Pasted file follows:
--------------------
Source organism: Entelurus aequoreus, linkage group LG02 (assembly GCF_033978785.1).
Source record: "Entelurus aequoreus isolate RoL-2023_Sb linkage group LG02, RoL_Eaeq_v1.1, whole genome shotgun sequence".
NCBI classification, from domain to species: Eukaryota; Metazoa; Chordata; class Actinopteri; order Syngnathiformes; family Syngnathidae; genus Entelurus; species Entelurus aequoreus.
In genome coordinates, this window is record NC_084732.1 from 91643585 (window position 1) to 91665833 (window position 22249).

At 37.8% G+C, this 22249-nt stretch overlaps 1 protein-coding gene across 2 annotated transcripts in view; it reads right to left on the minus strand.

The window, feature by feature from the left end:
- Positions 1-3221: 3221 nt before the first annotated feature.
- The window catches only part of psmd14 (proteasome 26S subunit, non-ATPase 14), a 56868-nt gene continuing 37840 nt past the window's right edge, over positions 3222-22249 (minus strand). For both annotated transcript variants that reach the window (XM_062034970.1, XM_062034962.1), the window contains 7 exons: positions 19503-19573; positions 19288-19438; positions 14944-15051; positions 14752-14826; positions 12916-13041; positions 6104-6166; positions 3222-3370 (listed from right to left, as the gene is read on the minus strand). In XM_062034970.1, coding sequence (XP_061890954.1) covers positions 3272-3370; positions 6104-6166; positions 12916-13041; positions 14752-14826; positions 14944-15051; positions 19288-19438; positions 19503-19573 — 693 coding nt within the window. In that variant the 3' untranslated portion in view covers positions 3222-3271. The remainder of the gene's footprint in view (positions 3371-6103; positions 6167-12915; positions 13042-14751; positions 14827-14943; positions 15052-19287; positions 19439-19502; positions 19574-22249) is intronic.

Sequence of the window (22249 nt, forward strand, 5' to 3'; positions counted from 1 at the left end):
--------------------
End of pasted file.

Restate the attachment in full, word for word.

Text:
Source organism: Entelurus aequoreus, linkage group LG02 (assembly GCF_033978785.1).
Source record: "Entelurus aequoreus isolate RoL-2023_Sb linkage group LG02, RoL_Eaeq_v1.1, whole genome shotgun sequence".
NCBI classification, from domain to species: Eukaryota; Metazoa; Chordata; class Actinopteri; order Syngnathiformes; family Syngnathidae; genus Entelurus; species Entelurus aequoreus.
In genome coordinates, this window is record NC_084732.1 from 91643585 (window position 1) to 91665833 (window position 22249).

At 37.8% G+C, this 22249-nt stretch overlaps 1 protein-coding gene across 2 annotated transcripts in view; it reads right to left on the minus strand.

The window, feature by feature from the left end:
- Positions 1-3221: 3221 nt before the first annotated feature.
- The window catches only part of psmd14 (proteasome 26S subunit, non-ATPase 14), a 56868-nt gene continuing 37840 nt past the window's right edge, over positions 3222-22249 (minus strand). For both annotated transcript variants that reach the window (XM_062034970.1, XM_062034962.1), the window contains 7 exons: positions 19503-19573; positions 19288-19438; positions 14944-15051; positions 14752-14826; positions 12916-13041; positions 6104-6166; positions 3222-3370 (listed from right to left, as the gene is read on the minus strand). In XM_062034970.1, coding sequence (XP_061890954.1) covers positions 3272-3370; positions 6104-6166; positions 12916-13041; positions 14752-14826; positions 14944-15051; positions 19288-19438; positions 19503-19573 — 693 coding nt within the window. In that variant the 3' untranslated portion in view covers positions 3222-3271. The remainder of the gene's footprint in view (positions 3371-6103; positions 6167-12915; positions 13042-14751; positions 14827-14943; positions 15052-19287; positions 19439-19502; positions 19574-22249) is intronic.

Sequence of the window (22249 nt, forward strand, 5' to 3'; positions counted from 1 at the left end):